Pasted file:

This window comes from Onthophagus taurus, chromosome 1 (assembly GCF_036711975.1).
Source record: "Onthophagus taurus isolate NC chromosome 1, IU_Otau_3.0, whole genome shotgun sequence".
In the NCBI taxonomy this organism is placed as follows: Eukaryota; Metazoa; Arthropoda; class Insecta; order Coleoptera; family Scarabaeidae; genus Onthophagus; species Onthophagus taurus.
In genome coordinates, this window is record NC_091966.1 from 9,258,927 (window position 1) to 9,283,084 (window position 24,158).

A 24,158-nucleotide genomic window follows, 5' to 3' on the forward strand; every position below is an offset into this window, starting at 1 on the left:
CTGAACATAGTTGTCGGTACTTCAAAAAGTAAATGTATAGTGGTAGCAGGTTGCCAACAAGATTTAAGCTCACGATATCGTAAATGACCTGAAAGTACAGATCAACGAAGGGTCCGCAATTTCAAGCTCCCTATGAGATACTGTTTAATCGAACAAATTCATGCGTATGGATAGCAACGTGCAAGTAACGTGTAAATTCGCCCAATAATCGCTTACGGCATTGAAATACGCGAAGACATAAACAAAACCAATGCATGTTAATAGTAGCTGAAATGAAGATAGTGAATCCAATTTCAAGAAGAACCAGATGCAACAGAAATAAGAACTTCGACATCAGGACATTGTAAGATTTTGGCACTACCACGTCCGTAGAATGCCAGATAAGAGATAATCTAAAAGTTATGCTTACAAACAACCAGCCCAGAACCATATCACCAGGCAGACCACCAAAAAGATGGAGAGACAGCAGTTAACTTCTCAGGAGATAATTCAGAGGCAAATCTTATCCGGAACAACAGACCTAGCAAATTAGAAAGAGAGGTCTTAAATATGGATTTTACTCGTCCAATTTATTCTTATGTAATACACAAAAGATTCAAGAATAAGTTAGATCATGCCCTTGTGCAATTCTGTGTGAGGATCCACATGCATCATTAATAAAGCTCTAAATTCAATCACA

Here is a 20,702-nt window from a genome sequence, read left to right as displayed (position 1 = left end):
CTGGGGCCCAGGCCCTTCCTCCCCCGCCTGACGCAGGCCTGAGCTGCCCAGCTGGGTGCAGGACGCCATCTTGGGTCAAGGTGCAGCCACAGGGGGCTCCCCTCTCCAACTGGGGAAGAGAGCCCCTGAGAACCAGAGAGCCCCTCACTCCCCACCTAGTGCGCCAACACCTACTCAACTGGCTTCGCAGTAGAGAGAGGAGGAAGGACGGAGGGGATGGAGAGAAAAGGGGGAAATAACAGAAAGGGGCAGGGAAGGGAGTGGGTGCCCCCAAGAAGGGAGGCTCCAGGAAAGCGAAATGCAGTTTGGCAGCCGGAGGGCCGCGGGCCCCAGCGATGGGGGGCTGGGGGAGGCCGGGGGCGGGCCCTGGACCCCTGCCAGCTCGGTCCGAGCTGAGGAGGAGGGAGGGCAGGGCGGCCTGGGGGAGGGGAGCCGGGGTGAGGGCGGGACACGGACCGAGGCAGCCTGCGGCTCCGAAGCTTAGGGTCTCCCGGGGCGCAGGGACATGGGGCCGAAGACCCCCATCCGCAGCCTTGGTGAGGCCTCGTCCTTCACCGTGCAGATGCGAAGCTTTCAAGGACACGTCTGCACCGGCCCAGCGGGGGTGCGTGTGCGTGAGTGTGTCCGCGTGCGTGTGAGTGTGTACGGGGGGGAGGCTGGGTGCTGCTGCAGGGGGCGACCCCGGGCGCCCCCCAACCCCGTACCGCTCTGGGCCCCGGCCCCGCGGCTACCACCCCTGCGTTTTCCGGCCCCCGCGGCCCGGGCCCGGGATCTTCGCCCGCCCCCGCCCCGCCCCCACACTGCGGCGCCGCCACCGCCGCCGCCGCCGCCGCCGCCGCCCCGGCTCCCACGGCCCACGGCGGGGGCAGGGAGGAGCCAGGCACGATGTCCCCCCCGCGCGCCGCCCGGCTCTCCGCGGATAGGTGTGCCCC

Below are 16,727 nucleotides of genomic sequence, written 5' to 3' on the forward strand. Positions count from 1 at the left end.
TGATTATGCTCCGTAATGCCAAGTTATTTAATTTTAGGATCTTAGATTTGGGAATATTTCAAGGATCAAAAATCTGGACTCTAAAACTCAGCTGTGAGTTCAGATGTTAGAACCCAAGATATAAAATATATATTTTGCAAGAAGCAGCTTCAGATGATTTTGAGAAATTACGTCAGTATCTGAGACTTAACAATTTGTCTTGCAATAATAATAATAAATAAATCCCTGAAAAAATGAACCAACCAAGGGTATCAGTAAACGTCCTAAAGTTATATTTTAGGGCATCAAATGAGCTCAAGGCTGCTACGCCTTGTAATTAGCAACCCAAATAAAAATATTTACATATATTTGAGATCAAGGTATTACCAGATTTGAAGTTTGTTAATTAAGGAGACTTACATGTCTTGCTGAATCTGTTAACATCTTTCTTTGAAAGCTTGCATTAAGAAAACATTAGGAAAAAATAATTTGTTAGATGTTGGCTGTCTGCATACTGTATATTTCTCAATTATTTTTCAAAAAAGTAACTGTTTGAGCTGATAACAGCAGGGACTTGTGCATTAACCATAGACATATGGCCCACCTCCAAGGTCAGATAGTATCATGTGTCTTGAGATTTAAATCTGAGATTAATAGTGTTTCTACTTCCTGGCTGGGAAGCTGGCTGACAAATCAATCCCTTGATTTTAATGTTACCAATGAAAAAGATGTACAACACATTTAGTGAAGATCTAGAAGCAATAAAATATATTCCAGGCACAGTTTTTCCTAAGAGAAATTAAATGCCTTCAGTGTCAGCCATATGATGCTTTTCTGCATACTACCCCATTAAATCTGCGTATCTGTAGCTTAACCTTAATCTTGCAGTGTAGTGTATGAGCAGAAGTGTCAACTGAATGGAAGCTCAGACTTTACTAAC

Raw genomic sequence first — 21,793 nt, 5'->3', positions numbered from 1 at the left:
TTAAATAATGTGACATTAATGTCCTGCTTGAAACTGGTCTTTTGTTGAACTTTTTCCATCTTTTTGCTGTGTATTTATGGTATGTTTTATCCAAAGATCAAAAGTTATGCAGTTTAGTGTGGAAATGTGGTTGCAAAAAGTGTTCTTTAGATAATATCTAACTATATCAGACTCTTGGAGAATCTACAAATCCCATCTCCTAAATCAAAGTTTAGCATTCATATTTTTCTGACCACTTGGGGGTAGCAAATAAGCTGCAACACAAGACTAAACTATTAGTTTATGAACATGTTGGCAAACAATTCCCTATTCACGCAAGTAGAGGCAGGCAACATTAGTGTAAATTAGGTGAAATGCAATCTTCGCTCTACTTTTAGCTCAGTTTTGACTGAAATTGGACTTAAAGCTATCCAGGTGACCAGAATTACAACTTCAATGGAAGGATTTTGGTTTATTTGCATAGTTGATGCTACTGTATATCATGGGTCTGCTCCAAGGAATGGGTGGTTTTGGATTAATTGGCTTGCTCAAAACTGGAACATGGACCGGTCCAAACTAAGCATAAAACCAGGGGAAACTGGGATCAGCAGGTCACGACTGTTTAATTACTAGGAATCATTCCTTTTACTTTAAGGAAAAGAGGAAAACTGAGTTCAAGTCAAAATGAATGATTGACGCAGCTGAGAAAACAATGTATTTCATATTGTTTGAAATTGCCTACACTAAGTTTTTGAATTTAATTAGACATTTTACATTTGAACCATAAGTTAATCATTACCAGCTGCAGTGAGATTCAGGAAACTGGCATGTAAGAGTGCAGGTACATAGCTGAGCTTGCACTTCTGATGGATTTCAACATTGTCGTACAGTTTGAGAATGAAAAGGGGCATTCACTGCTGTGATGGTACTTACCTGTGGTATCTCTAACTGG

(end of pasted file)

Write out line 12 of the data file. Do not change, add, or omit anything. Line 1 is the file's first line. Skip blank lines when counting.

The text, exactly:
TTAAATAATGTGACATTAATGTCCTGCTTGAAACTGGTCTTTTGTTGAACTTTTTCCATCTTTTTGCTGTGTATTTATGGTATGTTTTATCCAAAGATCAAAAGTTATGCAGTTTAGTGTGGAAATGTGGTTGCAAAAAGTGTTCTTTAGATAATATCTAACTATATCAGACTCTTGGAGAATCTACAAATCCCATCTCCTAAATCAAAGTTTAGCATTCATATTTTTCTGACCACTTGGGGGTAGCAAATAAGCTGCAACACAAGACTAAACTATTAGTTTATGAACATGTTGGCAAACAATTCCCTATTCACGCAAGTAGAGGCAGGCAACATTAGTGTAAATTAGGTGAAATGCAATCTTCGCTCTACTTTTAGCTCAGTTTTGACTGAAATTGGACTTAAAGCTATCCAGGTGACCAGAATTACAACTTCAATGGAAGGATTTTGGTTTATTTGCATAGTTGATGCTACTGTATATCATGGGTCTGCTCCAAGGAATGGGTGGTTTTGGATTAATTGGCTTGCTCAAAACTGGAACATGGACCGGTCCAAACTAAGCATAAAACCAGGGGAAACTGGGATCAGCAGGTCACGACTGTTTAATTACTAGGAATCATTCCTTTTACTTTAAGGAAAAGAGGAAAACTGAGTTCAAGTCAAAATGAATGATTGACGCAGCTGAGAAAACAATGTATTTCATATTGTTTGAAATTGCCTACACTAAGTTTTTGAATTTAATTAGACATTTTACATTTGAACCATAAGTTAATCATTACCAGCTGCAGTGAGATTCAGGAAACTGGCATGTAAGAGTGCAGGTACATAGCTGAGCTTGCACTTCTGATGGATTTCAACATTGTCGTACAGTTTGAGAATGAAAAGGGGCATTCACTGCTGTGATGGTACTTACCTGTGGTATCTCTAACTGG